Political poker in Kashmir, Delhi plays winning hand

Political poker in Kashmir, Delhi plays winning hand
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IGovernor dissolves assembly minutes after Mehbooba stakes claim to form govt with NC, Congress support

Srinagar:  Governor Satya Pal Malik on Wednesday evening dissolved the 87-member Jammu and Kashmir legislative assembly, ending the high-voltage political drama that saw two rival claims to form the government. The order to this effect came moments after Mehbooba Mufti tweeted that she had the support of the National Conference and the Congress in staking claim to form the government.

The modalities of a coalition between Mehbooba Mufti’s PDP, the Congress, and the NC were finalised by the afternoon. The dissolution order followed in the evening.

“I hereby dissolve the Legislative Assembly, by virtue of powers vested to the Governor in Jammu and Kashmir Constitution,” read the order.
The toughest battle in recent years in the political history of Jammu and Kashmir pitched against each other a united PDP-Congress-National Conference alliance and the Sajjad Lone-led Peoples Conference allied with the BJP. Both sides staked claim in the evening, within minutes of each other, for forming a new government in Jammu and Kashmir.

PDP president Mehbooba Mufti posted on Twitter the letter she said she had faxed to Raj Bhavan, which the Raj Bhavan had apparently not yet received. “Tried to contact HE governor on phone. Not available. Hope you see it,” wrote Mehbooba on Twitter and tagged Governor Malik.
The letter, undersigned by the PDP president, said the PDP had the largest strength of 29 legislators in the 87-member assembly. Combined with 15 legislators of National Conference and 12 of Congress, Mehbooba put the total of her numbers at 56.
At about the same time, Lone, who was yet to return to India from London, claimed he had 18 legislators with him, along with 25 of the BJP.
Since the fall of the PDP-BJP coalition in June this year, talk of horse-trading had been constantly in the air. Sajjad Lone’s PC, with the help of BJP, had been inching ahead of its rivals in the race, by trying to pull out legislators from the embattled PDP.

All political parties except for BJP and PC were averse to continuation of the assembly. They had repeatedly made pleas to the Governor for its dissolution. That the Governor did not favour such a course gave rise to speculations that the BJP-led government at New Delhi was resorting to “political machinations” to cobble together a new coalition.
The three rival political parties shrewdly checkmated the BJP by staking claim for government formation today. Internally, they were aware about the Governor’s probable response to their claim, but they saw the situation as a win-win for them either way.
“Our worries were right,” a senior PDP leader said. “We knew the governor won’t allow us to stake claim and would dissolve the assembly.”
The brain behind the fresh political developments was businessman-turned-PDP politician Altaf Bukhari. In the last two weeks, Bukhari held several meetings with state Congress chief GA Mir in Srinagar for government formation. But those parleys away from the media were going on at a slow pace and nothing had come out of them so far.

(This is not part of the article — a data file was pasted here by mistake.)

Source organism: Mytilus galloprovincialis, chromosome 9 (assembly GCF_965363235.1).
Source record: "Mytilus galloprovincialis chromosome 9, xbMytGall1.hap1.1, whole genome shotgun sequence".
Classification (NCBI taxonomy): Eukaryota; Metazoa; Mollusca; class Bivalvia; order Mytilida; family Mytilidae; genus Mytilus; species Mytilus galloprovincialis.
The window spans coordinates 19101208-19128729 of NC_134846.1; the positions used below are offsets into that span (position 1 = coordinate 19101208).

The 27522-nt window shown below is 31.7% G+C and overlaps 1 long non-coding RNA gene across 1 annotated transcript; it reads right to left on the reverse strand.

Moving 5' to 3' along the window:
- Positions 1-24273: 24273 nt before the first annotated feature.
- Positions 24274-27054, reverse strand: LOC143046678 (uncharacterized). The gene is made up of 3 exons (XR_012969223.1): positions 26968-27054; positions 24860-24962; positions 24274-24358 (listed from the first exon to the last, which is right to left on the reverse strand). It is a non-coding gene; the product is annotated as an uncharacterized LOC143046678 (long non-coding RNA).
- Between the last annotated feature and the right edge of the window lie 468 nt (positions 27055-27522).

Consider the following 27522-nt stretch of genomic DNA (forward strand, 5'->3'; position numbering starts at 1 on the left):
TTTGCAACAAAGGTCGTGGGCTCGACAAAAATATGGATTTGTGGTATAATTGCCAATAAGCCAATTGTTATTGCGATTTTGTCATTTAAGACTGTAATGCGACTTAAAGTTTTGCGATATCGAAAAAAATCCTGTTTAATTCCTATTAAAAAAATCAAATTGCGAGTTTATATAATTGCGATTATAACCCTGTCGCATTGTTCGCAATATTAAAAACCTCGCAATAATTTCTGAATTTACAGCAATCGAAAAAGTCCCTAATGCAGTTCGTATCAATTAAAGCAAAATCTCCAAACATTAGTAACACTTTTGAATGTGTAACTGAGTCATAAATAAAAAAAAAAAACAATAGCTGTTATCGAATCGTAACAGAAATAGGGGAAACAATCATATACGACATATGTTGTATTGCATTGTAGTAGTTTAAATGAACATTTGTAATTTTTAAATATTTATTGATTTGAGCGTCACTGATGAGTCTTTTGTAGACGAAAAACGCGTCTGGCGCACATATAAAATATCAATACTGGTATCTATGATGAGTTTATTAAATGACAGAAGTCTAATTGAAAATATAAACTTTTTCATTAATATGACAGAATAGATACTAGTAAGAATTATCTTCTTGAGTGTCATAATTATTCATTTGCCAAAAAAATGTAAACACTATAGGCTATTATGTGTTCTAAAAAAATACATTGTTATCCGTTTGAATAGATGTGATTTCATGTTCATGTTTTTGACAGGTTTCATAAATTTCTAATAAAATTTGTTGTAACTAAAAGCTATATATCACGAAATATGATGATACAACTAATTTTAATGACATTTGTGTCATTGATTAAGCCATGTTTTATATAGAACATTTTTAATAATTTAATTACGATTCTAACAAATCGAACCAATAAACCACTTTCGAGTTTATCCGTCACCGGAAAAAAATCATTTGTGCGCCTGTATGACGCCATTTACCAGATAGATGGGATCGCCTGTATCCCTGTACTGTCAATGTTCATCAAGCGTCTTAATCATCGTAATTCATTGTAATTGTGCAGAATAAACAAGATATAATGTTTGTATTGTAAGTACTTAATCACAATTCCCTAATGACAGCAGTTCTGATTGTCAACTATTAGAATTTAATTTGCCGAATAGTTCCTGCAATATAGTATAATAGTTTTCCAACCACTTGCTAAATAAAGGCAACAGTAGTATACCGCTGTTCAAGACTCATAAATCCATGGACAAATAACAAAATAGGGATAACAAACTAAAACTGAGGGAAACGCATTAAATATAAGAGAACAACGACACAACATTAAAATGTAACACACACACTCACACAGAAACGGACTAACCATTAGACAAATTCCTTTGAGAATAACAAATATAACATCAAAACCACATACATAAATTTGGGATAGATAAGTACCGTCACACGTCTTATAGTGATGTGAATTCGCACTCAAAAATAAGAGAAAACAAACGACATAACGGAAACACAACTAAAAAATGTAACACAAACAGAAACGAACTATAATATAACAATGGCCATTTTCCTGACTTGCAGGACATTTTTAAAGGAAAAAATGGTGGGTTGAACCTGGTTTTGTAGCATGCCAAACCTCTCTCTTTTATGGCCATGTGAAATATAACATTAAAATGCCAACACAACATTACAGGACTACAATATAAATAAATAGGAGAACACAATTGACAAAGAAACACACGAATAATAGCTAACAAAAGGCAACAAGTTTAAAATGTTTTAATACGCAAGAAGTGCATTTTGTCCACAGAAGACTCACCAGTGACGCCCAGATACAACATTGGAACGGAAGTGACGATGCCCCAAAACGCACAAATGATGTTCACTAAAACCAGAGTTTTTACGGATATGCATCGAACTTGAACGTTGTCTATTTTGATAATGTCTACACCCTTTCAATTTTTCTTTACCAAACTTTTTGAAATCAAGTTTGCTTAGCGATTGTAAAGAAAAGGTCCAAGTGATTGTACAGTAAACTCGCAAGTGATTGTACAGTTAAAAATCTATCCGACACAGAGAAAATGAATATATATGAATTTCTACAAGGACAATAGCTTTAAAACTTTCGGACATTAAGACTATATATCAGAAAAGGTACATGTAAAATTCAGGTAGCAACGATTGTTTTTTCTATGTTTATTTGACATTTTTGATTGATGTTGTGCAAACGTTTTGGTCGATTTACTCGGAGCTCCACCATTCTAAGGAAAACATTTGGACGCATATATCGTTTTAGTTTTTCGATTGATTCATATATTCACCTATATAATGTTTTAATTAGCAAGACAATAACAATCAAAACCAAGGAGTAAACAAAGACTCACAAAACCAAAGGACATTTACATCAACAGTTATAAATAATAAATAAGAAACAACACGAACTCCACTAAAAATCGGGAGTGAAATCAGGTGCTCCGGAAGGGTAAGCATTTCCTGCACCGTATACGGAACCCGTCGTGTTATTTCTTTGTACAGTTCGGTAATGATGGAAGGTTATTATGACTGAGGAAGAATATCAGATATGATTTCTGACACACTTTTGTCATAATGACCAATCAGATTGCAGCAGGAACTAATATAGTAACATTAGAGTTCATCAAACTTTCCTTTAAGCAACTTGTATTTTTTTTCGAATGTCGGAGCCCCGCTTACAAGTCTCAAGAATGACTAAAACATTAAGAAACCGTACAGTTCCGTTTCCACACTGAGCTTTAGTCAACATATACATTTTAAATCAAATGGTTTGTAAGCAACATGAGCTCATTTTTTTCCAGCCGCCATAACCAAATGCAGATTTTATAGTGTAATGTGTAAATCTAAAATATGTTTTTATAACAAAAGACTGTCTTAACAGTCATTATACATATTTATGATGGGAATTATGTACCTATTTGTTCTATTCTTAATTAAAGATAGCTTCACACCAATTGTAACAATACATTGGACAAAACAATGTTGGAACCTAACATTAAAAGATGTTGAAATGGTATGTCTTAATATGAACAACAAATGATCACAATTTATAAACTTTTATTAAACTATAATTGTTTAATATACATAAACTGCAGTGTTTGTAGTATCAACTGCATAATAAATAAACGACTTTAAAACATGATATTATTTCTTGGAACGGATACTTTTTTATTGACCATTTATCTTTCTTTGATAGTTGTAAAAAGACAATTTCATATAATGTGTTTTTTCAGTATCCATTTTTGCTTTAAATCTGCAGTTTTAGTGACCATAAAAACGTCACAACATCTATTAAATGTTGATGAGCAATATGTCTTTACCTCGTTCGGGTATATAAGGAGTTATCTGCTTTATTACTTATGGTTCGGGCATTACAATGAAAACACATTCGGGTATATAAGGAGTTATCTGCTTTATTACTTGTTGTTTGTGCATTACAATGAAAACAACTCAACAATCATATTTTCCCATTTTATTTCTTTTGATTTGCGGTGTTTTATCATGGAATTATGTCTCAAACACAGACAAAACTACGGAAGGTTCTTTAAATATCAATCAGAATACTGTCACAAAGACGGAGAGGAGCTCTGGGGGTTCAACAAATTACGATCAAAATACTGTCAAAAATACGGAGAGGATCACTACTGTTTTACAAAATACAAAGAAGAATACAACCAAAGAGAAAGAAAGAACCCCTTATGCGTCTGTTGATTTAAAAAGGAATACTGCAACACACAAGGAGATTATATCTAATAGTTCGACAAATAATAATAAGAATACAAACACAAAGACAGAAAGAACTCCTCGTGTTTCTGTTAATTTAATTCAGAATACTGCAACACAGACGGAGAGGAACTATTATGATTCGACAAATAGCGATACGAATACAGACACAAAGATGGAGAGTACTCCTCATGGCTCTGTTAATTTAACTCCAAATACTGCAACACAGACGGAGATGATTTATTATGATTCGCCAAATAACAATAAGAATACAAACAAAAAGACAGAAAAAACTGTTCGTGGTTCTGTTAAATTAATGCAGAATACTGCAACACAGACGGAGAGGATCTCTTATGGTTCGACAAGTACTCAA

But PDP co-founder Muzaffar Beigh’s hint at joining the Peoples Conferences a day ago sped up the process for a quick government formation.

In the new scheme of things, National Conference was extending external support, with Omar Abdullah trying to stay away from the limelight. The three parties were unanimously agreed on defending Article 35A and it, apart from other issues, was to form the basis of government formation.

Article 35A, which grants special privileges to Jammu and Kashmir citizens, is under legal challenge in Supreme Court, where the case is listed for hearing in January next year. In the wake of this, the NC and PDP boycotted the civic elections citing the non-committal stance of Government of India in defending the special status.
Now the Governor’s dissolution of the assembly has put a question mark on the impartiality of the gubernatorial chief, who is from the BJP. This, according to an NC leader, who pleaded for anonymity, is one more attempt by New Delhi to instil distrust in political institutions.
Kashmir University political science academic Dr Aijaz Ashraf said, “I think Delhi has never been concerned about what happens to local political institutions. The local regional players never mattered and BJP is open about this. It is not surprising that this has happened.”

Theoretically, Ashraf said, dissolution is “unconstitutional and wrong of the governor” as suspended animation of assembly is meant for possibility of forming a fresh alliance. “Why did the governor not dissolve the assembly before the parties staked claim for government?” Ashraf said and added, “Democracy has been selectively used in case of Jammu and Kashmir.”
Omar Abdullah tweeted his reaction to the Governor’s move: “JKNC has been pressing for assembly dissolution for 5 months now. It can’t be a coincidence that within minutes of Mehbooba Mufti Sahiba’s letter staking claim, the order to dissolve the assembly suddenly appears.”